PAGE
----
Standing in front of the reptilium at the London zoo, author Jeremy Seal recalled one of his earliest fears: Years before, as a child, I had stood in this same doorway. I remember how I had imagined within a bottomless pit overflowing with snakes, plaits of snakes spilling on to the shiny floor to entangle themselves and slither numberless down long corridors, and the images had stopped me in my tracks. My palms had prickled with sweat and tears had welled up in my eyes, and thirty years later little had changed. His paranoia was such that he had become convinced that he would, sooner or later, die of snakebite.
To the average Joe, taking up residence in Ireland or some equally snake-free place would seem the prudent course, but then Jeremy Seal is not the average Joe. Having trekked all over Turkey a few years back in search of an elusive fez (A Fez of the Heart), Seal now takes us on a herpetological tour of such exotic locales as India, Kenya, Australia, and Alabama. Alabama, exotic? You bet, for in the northeast corner of the state, and in contiguous Tennessee and Georgia, are Pentecostal churches whose members routinely handle poisonous snakes in the name of faith. Seal chronicles the murder trial of a misguided minister who attempts to murder his wife by means of snakebite and then pass it off as suicide; in another vignette, he visits a country church to watch the handling of serpents firsthand. He chases the deadly taipan in Far North Australia, the hooded cobra in southern India, and in Kenya, the lethal black mamba. With equal doses of humor and, um, venom, Snakebite Survivors' Club offers the reader as close a look at our slithery friends as he or she will likely ever want.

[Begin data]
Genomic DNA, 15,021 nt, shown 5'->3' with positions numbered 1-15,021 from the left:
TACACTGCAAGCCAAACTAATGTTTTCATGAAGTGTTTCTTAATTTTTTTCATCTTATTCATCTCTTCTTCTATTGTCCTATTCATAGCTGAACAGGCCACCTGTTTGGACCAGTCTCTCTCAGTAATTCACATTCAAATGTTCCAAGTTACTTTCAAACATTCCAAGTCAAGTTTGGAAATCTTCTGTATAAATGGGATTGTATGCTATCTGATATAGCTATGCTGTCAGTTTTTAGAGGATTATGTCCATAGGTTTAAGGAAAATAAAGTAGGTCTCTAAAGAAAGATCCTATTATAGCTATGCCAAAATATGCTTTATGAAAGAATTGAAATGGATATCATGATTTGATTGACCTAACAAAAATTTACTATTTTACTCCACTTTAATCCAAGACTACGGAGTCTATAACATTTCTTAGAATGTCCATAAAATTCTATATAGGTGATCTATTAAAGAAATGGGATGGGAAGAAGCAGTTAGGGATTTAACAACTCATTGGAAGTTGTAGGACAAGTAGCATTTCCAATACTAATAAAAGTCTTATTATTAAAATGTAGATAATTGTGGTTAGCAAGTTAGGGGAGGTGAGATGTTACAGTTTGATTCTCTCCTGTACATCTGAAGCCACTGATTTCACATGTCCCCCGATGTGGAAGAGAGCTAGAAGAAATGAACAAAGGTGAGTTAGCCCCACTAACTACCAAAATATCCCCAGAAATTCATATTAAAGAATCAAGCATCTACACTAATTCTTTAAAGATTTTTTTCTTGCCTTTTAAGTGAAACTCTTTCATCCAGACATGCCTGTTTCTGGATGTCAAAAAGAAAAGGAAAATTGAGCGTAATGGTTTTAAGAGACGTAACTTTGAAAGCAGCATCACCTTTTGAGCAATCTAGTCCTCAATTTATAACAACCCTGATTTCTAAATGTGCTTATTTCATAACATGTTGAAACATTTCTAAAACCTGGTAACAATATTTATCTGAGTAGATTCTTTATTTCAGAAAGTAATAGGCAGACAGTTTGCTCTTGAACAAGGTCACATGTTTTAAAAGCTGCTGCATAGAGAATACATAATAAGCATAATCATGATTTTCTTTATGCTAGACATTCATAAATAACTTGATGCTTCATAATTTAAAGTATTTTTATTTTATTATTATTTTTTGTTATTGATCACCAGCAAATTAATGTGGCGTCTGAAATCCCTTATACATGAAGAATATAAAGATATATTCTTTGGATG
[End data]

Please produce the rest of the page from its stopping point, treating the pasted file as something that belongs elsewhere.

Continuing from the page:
In an equally perilous part of the world specifically, the Brazilian rainforest nature writer and NPR commentator Sy Montgomery (Spell of the Tiger: The Man-Eaters of Sundarbans) pursues an altogether friendlier species, the pink freshwater dolphin (known locally as boto ) of the Amazon basin. Comparatively little is known about this rare species; the aquatic mammal is far better known in folklore than in fact. According to Amazonian legend, the dolphin can assume human shape and walk unrecognized on shore; it can even take a human lover. The danger in this is that the human half of the equation may be lured back to the dolphin's homeland, Encantada (Portuguese for enchanted ), never to return to land.
Little research has been done on pink dolphins; their habitat is murky and piranha-infested, the creatures themselves are somewhat elusive and shy, and the rapid changes to the rainforest region have profoundly disturbed their normal patterns of life. Still, Montgomery is determined to view the dolphins, to add to the base of knowledge on their habits, and to forge a tentative cross-species bond with them: Within three minutes of our arrival, the dolphins appeared. I swam out to them, perhaps a quarter mile. All seven botos appeared, blowing, pulling their heads from the water to look One of the medium grays rolled on his back, waving his flippers, and then turned, flipping his tail. Moments later Montgomery discovered that the nearby fisherman's net yielded two four-inch piranhas.
Seal's easy humor and laid-back approach contrasts with Montgomery's conservationist zeal and fascination with the occult, but each offers a rare look at far-off lands and the unusual creatures who call them home.
Bruce Tierney writes from Hendersonville, Tennessee.